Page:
The Ouija board game movie adaptation was one of several Hasbro projects that Universal dropped last year. In a surprise move, the studio has re-acquired the film (albeit, a heavily reworked version).
Some readers might recall that peculiarly-named helmer McG (Charlie's Angels, This Means War) was attached to direct the previous incarnation of Ouija. That was thought to still be true even after Universal gave the $100 million project the boot, seeing how screenwriter Marti Noxon (Buffy the Vampire Slayer, Fright Night) was hired on a few months later to rework the film's script; it was presumed then that Noxon would get the upward spiraling cost under control and help convince another studio to fund the production.
In a new report, Heat Vision confirms that Universal is once again backing Ouija but makes no mention of either McG, Marti Noxon, or any of the other previous screenwriters who were hired to to fine-tune the project's script. Furthermore, the movie has now transformed from a nine-figure, special effects-heavy, family-friendly, supernatural adventure (along the lines of Jumanji) into a simpler supernatural horror flick with a budget around $5 million.
The creative force/figure responsible for this radical change? All signs point to newly-attached producer Jason Blum, a fellow who's helped studios make a bundle on inexpensive horror fare like the Paranormal Activity franchise and Insidious. Platinum Dune heads Michael Bay, Brad Fuller, and Andrew Form (who have long been involved with the Ouija adaptation) also remain aboard to produce the film alongside Blum.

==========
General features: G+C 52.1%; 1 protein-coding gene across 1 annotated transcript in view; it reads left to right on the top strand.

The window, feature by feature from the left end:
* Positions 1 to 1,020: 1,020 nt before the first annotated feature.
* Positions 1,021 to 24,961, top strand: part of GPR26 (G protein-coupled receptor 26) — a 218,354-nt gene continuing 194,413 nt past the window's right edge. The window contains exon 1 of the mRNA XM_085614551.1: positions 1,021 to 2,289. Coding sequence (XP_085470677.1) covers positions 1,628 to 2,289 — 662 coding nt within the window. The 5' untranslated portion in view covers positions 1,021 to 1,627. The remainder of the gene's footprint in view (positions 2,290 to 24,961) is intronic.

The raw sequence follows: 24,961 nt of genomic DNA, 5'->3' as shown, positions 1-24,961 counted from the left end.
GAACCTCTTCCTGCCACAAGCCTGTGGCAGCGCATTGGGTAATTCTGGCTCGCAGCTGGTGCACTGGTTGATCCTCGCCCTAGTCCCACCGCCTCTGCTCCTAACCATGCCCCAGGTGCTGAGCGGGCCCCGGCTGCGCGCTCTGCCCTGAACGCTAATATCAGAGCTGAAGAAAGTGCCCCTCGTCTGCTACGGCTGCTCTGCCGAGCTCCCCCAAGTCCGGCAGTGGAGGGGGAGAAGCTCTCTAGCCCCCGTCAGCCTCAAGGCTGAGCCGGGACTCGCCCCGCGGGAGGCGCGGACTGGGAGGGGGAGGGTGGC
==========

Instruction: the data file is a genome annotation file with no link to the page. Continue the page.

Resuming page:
2012 has already seen a handful of Hasbro adaptations undergo drastic changes from their previous form. In addition to Ouija, the Candy Land movie has evolved (devolved?) from a Lord of the Rings-style fantasy adventure into an Adam Sandler production. There's also the Stretch Armstrong movie which is no longer being designed as a broad farcical comedy (at least, not an intentional one) starring Taylor Lautner.
While this is pure speculation, it seems as though Universal originally had in mind a set model for many of these Hasbro movies; the majority of them were going to imitate this summer's Battleship and be popcorn blockbusters that only partially connect to the original Hasbro product (or "source material," if you prefer). Instead, we are now getting a diverse collection of such Hasbro films as a Ouija adaptation more akin to a cheap B-movie - and a Candy Land flick more along the lines of Bedtime Stories.
An overall improvement or mixed blessing? You decide.
Ouija is now tentatively slated for release in 2013, meaning production will probably commence sometime this year - so stay tuned for more updates in the near future.